Setting Stricter Standards to Protect Infants and Children from Pesticide Risks
Questions on Pesticides?
- National Pesticide Information Center (NPIC)
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How EPA is
The Food Quality Protection Act (FQPA) of 1996 dramatically improved the safety standards that EPA uses in evaluating potential pesticide risks, especially risks to children.
- Since FQPA was enacted, EPA has completed a comprehensive review and reassessment of the 9,721 tolerances (maximum permitted residues) for all food use pesticides, taking into account consumption patterns and the special susceptibility of infants and children.
- Effective protection of children has received even greater emphasis through the use of an extra tenfold Children's Safety Factor when establishing tolerances unless data are available to show that a different factor will be protective.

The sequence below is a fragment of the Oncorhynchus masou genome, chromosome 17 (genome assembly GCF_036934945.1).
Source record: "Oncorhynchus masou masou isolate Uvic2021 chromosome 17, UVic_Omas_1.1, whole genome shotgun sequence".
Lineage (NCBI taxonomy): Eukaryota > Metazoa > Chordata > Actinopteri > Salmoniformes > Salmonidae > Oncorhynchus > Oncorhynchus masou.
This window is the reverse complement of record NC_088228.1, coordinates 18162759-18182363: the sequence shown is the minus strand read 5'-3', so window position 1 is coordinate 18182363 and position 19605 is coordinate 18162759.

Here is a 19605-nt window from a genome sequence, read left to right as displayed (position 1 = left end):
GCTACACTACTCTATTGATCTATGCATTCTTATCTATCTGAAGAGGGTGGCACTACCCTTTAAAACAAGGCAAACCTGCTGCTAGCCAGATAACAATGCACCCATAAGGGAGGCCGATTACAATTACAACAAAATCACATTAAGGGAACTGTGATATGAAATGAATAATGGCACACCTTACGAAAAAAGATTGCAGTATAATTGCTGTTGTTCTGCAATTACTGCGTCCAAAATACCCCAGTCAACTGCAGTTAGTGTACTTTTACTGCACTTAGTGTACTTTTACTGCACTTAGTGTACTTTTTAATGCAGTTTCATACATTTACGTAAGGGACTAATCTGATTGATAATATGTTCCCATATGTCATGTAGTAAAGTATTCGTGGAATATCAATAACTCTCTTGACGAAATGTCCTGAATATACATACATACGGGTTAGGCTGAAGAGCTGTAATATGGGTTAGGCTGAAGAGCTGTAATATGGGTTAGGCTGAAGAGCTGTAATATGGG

- EPA also completed a comprehensive review of the human health and environmental effects of 613 pesticides first registered before November 1984, requiring risk mitigation measures as needed to protect infants and children.
- Of the 49 organophosphate pesticides registered at the beginning of EPA’s review, 21 have been voluntarily canceled or are being phased out.
- To address residential and dietary risks, including risks to children, EPA eliminated nearly all organophosphate pesticide uses in and around homes and many uses on foods kids eat. We also imposed new restrictions on remaining organophosphate pesticide uses. As a result, organophosphate pesticide poisonings were reduced by 70% from 1994 to 2004, and the amount of organophosphate pesticides used on kids’ foods decreased from 28 million pounds per year to 12 million pounds per year.
- EPA publications to help protect children from pesticides
- Protecting Children’s Health: National Pesticide Program report (32 pp, 2.95mb, About PDF)